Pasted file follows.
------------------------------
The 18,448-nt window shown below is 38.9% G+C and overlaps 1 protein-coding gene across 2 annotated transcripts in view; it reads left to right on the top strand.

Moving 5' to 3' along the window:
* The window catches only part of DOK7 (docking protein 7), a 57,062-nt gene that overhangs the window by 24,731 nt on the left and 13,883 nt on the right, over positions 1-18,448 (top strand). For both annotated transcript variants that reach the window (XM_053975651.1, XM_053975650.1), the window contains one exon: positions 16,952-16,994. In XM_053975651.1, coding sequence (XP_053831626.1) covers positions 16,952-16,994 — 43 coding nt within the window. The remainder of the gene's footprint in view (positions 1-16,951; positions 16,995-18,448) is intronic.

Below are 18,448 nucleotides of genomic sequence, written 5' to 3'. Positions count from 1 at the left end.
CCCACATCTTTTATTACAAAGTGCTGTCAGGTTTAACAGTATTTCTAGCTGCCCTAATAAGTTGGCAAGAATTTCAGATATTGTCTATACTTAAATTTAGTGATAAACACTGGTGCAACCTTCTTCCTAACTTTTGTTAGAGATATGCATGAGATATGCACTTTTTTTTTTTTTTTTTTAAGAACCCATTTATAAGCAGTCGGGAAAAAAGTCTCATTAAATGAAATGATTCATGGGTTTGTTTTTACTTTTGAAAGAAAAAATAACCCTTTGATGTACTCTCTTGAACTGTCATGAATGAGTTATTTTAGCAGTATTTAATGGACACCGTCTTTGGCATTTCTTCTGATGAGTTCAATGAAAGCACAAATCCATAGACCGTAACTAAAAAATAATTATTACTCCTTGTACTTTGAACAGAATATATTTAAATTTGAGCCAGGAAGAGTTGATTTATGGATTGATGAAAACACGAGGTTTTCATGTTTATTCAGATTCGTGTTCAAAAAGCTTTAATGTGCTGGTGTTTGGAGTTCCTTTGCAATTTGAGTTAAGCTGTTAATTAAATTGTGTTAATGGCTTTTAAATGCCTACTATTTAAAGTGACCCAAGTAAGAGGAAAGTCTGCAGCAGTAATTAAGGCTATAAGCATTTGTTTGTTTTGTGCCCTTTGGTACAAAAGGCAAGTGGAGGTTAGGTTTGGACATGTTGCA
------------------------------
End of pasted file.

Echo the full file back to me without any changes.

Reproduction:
The 18,448-nt window shown below is 38.9% G+C and overlaps 1 protein-coding gene across 2 annotated transcripts in view; it reads left to right on the top strand.

Moving 5' to 3' along the window:
* The window catches only part of DOK7 (docking protein 7), a 57,062-nt gene that overhangs the window by 24,731 nt on the left and 13,883 nt on the right, over positions 1-18,448 (top strand). For both annotated transcript variants that reach the window (XM_053975651.1, XM_053975650.1), the window contains one exon: positions 16,952-16,994. In XM_053975651.1, coding sequence (XP_053831626.1) covers positions 16,952-16,994 — 43 coding nt within the window. The remainder of the gene's footprint in view (positions 1-16,951; positions 16,995-18,448) is intronic.

Below are 18,448 nucleotides of genomic sequence, written 5' to 3'. Positions count from 1 at the left end.
CCCACATCTTTTATTACAAAGTGCTGTCAGGTTTAACAGTATTTCTAGCTGCCCTAATAAGTTGGCAAGAATTTCAGATATTGTCTATACTTAAATTTAGTGATAAACACTGGTGCAACCTTCTTCCTAACTTTTGTTAGAGATATGCATGAGATATGCACTTTTTTTTTTTTTTTTTTAAGAACCCATTTATAAGCAGTCGGGAAAAAAGTCTCATTAAATGAAATGATTCATGGGTTTGTTTTTACTTTTGAAAGAAAAAATAACCCTTTGATGTACTCTCTTGAACTGTCATGAATGAGTTATTTTAGCAGTATTTAATGGACACCGTCTTTGGCATTTCTTCTGATGAGTTCAATGAAAGCACAAATCCATAGACCGTAACTAAAAAATAATTATTACTCCTTGTACTTTGAACAGAATATATTTAAATTTGAGCCAGGAAGAGTTGATTTATGGATTGATGAAAACACGAGGTTTTCATGTTTATTCAGATTCGTGTTCAAAAAGCTTTAATGTGCTGGTGTTTGGAGTTCCTTTGCAATTTGAGTTAAGCTGTTAATTAAATTGTGTTAATGGCTTTTAAATGCCTACTATTTAAAGTGACCCAAGTAAGAGGAAAGTCTGCAGCAGTAATTAAGGCTATAAGCATTTGTTTGTTTTGTGCCCTTTGGTACAAAAGGCAAGTGGAGGTTAGGTTTGGACATGTTGCA